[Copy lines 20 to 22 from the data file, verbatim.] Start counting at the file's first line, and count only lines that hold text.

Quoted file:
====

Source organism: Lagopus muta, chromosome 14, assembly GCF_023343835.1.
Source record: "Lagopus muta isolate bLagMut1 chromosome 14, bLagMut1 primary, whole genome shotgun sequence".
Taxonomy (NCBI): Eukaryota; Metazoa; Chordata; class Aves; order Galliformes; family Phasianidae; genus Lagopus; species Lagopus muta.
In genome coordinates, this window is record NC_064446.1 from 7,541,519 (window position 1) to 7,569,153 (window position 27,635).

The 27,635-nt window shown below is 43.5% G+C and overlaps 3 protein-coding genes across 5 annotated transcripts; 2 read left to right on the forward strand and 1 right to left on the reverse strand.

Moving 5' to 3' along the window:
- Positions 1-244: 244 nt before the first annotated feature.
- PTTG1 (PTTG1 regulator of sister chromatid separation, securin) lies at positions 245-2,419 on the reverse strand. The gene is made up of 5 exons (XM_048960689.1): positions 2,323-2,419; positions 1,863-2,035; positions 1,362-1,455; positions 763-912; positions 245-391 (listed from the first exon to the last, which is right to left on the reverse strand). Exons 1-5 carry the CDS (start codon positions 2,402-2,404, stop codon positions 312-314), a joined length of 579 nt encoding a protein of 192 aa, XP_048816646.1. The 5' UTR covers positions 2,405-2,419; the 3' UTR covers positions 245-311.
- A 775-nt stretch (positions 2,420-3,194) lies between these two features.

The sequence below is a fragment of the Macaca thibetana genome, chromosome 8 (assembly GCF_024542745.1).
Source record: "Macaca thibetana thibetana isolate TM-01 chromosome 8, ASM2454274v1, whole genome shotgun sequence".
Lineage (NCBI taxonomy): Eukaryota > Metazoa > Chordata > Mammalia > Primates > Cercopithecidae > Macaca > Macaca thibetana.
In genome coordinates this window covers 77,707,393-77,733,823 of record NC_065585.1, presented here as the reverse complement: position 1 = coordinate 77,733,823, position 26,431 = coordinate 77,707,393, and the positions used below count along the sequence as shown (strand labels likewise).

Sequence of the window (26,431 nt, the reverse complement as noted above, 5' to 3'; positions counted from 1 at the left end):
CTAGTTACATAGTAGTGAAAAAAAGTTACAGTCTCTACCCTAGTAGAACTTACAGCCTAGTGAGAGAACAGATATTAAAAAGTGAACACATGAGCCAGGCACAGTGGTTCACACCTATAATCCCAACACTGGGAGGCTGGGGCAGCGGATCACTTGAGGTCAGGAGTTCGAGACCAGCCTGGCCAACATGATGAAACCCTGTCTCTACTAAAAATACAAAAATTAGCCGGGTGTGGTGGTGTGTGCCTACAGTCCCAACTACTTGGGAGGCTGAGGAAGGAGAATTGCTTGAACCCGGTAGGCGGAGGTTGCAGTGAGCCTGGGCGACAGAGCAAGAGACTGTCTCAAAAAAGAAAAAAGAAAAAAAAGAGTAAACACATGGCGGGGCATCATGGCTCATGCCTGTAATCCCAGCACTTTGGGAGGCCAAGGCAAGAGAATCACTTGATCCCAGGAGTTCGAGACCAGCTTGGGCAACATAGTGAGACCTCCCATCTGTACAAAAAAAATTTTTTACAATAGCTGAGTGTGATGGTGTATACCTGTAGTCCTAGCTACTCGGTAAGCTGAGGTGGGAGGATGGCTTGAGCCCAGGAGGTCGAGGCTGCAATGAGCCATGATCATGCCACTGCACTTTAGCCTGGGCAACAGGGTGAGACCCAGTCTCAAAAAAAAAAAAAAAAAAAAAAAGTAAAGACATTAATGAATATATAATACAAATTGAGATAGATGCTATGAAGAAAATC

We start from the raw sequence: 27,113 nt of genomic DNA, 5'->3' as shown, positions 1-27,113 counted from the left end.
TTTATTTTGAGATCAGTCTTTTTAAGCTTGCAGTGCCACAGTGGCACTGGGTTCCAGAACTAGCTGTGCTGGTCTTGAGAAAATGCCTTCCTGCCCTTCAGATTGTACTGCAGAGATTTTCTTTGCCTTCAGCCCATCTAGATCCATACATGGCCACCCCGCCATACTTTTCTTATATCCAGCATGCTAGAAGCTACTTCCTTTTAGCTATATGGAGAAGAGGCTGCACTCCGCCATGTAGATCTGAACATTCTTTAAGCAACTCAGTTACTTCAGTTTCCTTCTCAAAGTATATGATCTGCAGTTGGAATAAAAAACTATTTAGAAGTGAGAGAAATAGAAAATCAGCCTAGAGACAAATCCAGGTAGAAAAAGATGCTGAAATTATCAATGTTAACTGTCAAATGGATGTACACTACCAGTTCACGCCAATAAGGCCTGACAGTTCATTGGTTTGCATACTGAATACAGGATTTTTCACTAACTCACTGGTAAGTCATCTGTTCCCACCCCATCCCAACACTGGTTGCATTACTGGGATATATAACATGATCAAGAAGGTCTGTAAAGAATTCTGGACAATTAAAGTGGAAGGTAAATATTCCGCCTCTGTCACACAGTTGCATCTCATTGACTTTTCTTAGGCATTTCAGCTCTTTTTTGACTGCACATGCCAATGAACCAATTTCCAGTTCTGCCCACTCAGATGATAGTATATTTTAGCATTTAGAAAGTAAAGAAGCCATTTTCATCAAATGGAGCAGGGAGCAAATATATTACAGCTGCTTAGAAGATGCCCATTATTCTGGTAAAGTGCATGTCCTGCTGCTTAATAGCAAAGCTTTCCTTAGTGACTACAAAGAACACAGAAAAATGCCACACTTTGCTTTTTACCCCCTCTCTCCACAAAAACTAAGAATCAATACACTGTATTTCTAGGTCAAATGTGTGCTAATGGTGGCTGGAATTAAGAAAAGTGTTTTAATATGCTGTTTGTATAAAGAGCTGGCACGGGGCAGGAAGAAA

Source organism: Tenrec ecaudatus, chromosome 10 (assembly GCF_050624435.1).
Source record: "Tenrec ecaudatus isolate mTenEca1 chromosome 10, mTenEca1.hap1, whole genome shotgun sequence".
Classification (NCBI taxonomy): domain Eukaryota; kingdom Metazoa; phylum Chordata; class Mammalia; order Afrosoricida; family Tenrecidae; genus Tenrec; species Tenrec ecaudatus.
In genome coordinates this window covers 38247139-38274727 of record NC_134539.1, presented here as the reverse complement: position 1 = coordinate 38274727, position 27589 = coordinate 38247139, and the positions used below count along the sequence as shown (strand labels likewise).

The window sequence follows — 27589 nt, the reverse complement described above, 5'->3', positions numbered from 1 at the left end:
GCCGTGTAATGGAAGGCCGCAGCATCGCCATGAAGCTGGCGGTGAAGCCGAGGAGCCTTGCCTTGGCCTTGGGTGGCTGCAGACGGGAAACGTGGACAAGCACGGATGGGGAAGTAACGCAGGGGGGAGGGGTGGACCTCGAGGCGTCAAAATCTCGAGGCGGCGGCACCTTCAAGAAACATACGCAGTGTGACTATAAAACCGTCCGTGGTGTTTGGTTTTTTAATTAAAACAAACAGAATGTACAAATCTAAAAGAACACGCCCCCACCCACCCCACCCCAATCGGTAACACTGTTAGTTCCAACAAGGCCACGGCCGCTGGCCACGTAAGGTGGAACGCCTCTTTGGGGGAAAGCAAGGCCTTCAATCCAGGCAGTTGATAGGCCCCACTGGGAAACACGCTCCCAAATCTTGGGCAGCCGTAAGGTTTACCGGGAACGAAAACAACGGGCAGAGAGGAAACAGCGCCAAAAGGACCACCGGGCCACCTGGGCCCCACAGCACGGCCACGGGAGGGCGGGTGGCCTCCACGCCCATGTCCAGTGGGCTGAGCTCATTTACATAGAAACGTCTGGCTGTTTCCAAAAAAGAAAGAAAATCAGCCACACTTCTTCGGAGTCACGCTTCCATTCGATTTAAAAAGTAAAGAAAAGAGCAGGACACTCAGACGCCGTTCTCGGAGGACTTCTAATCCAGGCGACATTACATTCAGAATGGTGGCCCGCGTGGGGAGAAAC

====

Classification (NCBI taxonomy): domain Eukaryota; kingdom Metazoa; phylum Chordata; class Mammalia; order Afrosoricida; family Tenrecidae; genus Tenrec; species Tenrec ecaudatus.
In genome coordinates this window covers 38247139-38274727 of record NC_134539.1, presented here as the reverse complement: position 1 = coordinate 38274727, position 27589 = coordinate 38247139, and the positions used below count along the sequence as shown (strand labels likewise).

The window sequence follows — 27589 nt, the reverse complement described above, 5'->3', positions numbered from 1 at the left end: